Thursday, October 29, 2015

Trinity Repertory Company Performs Every 28 Hours, A One-Minute Play Festival

Trinity Repertory Company Performs Every 28 Hours, A One-Minute Play Festival by Wendy Jane

The anticipation of the packed audience, young and old, black, white, and brown, in the intimate Dowling Theater at Trinity Rep was in the air, as the Extraordinary Rendition Band–a street band open to all,with a mission to bring attention to selected causes, paraded onto the stage–drums, brass and percussion, and rag-tag red outfits in full glory. After a softly sung We Shall Overcome, a young woman from the band spoke while the band continued to play. She spoke of the injustices that this audience seemed sadly all too well aware of–the killings of far too many young, unarmed, black men and women, mostly at the hands of police officers.

After the band finished, Joe Wilson, Jr., actor and playwright with Trinity Rep, stepped onstage. Mr. Wilson shared with us, that despite the hateful comments that appeared on social media regarding the announcement of the local Every 28 Hours performance, the show was being held, and that this very action “is how we move things forward, with art and love, and theater.” We learned that Wilson was a part of a group of actors and playwrights from around the country who visited Ferguson, Missouri last week to meet with the One-Minute Play Festival group, learn the methodology of going out into the community to gather stories, create plays and then take the plays back to their own communities. Yet, Trinity Rep is the only theater doing the show this week, while most other groups will premiere the Every 28 Hours One-Minute Play Festival some time next year.

Wilson further explained how he and the other artists met with community leaders, residents, the faith community, and the school that Michael Brown attended to learn about how the events of Ferguson have impacted individuals, and their community. There were many interviews culled, but Wilson noted that the interviewers were not allowed to take notes, but to connect more intimately through conversation. Conducting the interview in pairs, Wilson said, allowed one artist to catch something said, or a certain mannerism that the other might have missed. Writing solely from inspiration derived from these connections, the artists gathered to write their plays–all of this taking place in one short week.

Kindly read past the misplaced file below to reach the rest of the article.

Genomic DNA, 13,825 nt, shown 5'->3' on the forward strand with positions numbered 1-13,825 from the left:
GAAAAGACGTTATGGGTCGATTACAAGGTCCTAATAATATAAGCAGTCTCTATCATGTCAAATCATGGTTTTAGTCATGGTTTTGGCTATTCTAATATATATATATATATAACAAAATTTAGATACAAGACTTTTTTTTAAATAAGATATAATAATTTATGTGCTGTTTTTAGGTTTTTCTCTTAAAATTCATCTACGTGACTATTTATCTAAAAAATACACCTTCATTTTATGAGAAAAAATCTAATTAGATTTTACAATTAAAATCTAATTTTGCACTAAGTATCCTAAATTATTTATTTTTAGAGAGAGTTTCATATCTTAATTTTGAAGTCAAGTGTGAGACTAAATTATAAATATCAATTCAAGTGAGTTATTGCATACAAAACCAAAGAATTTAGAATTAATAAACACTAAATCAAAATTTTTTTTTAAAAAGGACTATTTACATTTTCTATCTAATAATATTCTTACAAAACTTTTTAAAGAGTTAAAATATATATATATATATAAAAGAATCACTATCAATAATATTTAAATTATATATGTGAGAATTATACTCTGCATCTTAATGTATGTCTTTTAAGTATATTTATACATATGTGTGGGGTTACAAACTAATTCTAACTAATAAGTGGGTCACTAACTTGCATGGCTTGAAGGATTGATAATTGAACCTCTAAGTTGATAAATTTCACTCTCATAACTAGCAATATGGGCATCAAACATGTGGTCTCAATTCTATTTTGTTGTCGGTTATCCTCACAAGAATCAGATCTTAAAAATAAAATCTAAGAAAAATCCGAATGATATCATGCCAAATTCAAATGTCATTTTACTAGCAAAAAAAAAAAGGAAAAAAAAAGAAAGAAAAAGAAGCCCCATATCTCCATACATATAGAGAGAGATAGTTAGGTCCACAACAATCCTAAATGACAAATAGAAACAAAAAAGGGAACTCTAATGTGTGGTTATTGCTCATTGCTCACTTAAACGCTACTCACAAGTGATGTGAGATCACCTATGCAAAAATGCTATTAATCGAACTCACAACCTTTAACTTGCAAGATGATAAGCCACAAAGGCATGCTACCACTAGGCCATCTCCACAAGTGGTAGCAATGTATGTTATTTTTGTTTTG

Wilson’s passion shined brightly as he spoke, and he became emotional when he dedicated this show’s performance to Dr. Barbara Meek, a long-time company member of Trinity Rep, a woman Wilson said taught him how to be inquisitive, and whom he loved dearly.

As we braced ourselves for the eighty, one-minute plays that we were about to witness–plays written by playwrights and actors from near and far, and acted by scores of actors, as well as students from all over the city–Wilson asked us to consider “every minute as a heartbeat, a snapshot of the world..” and that with each snapshot, we hear a different story, and get a more inclusive, better picture of the world we live in.

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The executive chef here was a genuinely nice person and never made us feel like we were just "business" for him. He was extremely competent and organized. Because of the natural beauty of New York venues, we were able to get away with very minimal decorations.

Much exposure is gained by such kind of events. The participants would have gained much from the event rather than only going there for business purpose. Keep posting pictures and updates from such events. Thank you

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